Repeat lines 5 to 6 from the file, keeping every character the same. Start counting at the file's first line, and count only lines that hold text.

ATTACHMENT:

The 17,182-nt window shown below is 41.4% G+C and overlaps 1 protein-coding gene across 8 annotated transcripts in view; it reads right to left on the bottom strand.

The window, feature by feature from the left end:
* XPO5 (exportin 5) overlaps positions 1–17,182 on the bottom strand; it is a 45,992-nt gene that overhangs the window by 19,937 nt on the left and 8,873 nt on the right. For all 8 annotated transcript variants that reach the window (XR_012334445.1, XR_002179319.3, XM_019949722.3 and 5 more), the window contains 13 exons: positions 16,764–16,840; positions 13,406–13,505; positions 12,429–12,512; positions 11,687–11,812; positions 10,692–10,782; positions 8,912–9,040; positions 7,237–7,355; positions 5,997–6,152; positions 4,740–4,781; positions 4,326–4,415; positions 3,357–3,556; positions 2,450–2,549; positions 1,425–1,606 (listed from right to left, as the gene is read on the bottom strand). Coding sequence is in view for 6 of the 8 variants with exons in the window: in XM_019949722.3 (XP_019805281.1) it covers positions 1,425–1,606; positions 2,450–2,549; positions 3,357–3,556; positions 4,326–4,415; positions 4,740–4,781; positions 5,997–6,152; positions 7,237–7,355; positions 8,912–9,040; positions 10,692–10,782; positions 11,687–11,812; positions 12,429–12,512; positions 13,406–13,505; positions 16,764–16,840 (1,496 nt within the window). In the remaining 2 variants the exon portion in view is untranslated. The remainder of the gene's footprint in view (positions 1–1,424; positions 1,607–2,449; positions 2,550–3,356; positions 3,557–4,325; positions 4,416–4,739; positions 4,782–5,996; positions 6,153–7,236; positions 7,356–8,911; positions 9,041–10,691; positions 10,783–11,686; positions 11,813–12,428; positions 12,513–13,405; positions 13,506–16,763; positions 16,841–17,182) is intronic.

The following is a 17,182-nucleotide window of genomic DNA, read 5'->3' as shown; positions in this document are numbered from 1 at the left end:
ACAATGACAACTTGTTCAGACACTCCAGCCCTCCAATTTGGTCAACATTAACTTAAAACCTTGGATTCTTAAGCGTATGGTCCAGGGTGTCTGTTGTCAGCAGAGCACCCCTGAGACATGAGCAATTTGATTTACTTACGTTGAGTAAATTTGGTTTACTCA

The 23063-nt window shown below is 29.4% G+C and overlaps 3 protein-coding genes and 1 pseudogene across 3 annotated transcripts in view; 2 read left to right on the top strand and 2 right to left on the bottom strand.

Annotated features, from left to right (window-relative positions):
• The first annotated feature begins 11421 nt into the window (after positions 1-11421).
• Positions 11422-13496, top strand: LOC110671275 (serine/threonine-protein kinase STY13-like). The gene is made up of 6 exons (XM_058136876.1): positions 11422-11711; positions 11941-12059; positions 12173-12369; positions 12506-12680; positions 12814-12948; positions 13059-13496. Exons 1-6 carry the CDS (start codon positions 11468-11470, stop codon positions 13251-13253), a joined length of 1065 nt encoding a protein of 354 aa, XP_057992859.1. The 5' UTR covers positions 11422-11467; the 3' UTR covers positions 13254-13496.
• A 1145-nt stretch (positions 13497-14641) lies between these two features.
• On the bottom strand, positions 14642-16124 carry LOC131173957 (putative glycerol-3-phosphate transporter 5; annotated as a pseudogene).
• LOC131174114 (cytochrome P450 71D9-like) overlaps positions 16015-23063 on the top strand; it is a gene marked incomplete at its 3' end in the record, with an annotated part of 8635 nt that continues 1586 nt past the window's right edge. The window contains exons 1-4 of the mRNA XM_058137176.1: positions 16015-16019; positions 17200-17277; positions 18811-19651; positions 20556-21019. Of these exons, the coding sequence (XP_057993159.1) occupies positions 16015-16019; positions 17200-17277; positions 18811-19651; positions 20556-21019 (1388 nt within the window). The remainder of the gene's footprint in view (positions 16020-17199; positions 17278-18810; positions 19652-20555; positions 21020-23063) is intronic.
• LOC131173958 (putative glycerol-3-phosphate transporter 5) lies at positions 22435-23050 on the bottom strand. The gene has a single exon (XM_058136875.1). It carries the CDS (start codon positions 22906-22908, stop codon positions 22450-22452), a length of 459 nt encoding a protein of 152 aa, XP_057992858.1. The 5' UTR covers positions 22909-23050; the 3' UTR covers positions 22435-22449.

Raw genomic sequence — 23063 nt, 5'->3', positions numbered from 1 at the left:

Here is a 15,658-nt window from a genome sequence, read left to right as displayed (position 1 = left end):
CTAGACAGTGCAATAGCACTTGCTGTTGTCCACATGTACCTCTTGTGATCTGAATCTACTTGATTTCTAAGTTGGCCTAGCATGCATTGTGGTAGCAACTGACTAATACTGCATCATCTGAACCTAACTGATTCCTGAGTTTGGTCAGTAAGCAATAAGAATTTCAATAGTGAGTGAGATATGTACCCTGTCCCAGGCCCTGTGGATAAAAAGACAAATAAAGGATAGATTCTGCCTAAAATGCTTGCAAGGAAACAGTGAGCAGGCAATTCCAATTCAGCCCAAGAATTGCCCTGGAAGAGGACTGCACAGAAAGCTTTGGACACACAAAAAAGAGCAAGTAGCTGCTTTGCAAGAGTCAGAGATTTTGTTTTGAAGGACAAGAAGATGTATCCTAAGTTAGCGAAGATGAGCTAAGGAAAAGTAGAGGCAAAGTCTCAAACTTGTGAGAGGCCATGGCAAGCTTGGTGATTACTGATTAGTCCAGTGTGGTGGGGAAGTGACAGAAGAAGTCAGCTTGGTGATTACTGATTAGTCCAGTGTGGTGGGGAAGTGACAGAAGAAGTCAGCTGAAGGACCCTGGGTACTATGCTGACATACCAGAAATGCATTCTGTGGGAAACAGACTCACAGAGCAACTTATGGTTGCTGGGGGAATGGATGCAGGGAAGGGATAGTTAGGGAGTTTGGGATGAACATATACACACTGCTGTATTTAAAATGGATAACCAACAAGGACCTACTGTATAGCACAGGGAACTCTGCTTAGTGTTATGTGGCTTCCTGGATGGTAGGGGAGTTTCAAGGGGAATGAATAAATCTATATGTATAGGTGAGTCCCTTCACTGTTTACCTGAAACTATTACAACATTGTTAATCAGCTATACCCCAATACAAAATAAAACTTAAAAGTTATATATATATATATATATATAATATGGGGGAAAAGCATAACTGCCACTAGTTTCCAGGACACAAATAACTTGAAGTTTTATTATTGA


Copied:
ACAATGACAACTTGTTCAGACACTCCAGCCCTCCAATTTGGTCAACATTAACTTAAAACCTTGGATTCTTAAGCGTATGGTCCAGGGTGTCTGTTGTCAGCAGAGCACCCCTGAGACATGAGCAATTTGATTTACTTACGTTGAGTAAATTTGGTTTACTCA

The 23063-nt window shown below is 29.4% G+C and overlaps 3 protein-coding genes and 1 pseudogene across 3 annotated transcripts in view; 2 read left to right on the top strand and 2 right to left on the bottom strand.